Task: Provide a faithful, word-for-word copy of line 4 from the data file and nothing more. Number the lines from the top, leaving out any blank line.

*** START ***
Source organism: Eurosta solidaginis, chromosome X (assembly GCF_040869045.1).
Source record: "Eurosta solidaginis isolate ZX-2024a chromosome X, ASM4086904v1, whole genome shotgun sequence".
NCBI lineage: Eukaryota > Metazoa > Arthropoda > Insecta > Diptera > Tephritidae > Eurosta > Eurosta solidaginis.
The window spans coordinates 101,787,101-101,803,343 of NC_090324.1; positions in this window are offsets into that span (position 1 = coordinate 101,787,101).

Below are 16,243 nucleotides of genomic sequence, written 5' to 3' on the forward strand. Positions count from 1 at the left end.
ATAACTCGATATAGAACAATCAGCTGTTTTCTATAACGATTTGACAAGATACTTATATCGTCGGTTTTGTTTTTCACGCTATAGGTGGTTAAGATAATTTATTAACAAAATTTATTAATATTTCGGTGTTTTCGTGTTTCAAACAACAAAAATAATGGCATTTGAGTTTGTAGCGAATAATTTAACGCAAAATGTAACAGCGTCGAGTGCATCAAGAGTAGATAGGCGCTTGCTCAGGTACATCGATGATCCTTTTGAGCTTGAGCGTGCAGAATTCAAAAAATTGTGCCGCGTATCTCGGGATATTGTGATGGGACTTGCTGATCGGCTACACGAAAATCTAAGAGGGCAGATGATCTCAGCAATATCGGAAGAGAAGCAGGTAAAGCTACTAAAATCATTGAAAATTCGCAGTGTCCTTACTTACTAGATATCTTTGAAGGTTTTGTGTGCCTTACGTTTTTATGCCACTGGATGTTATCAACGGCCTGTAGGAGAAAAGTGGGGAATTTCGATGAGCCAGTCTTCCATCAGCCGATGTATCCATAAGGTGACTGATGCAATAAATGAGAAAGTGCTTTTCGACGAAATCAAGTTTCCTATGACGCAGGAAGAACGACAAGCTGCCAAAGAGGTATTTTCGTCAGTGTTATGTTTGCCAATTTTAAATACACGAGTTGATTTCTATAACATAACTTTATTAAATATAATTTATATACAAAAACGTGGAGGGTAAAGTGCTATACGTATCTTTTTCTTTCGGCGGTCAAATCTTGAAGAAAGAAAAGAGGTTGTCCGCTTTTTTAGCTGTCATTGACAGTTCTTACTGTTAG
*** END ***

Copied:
The window spans coordinates 101,787,101-101,803,343 of NC_090324.1; positions in this window are offsets into that span (position 1 = coordinate 101,787,101).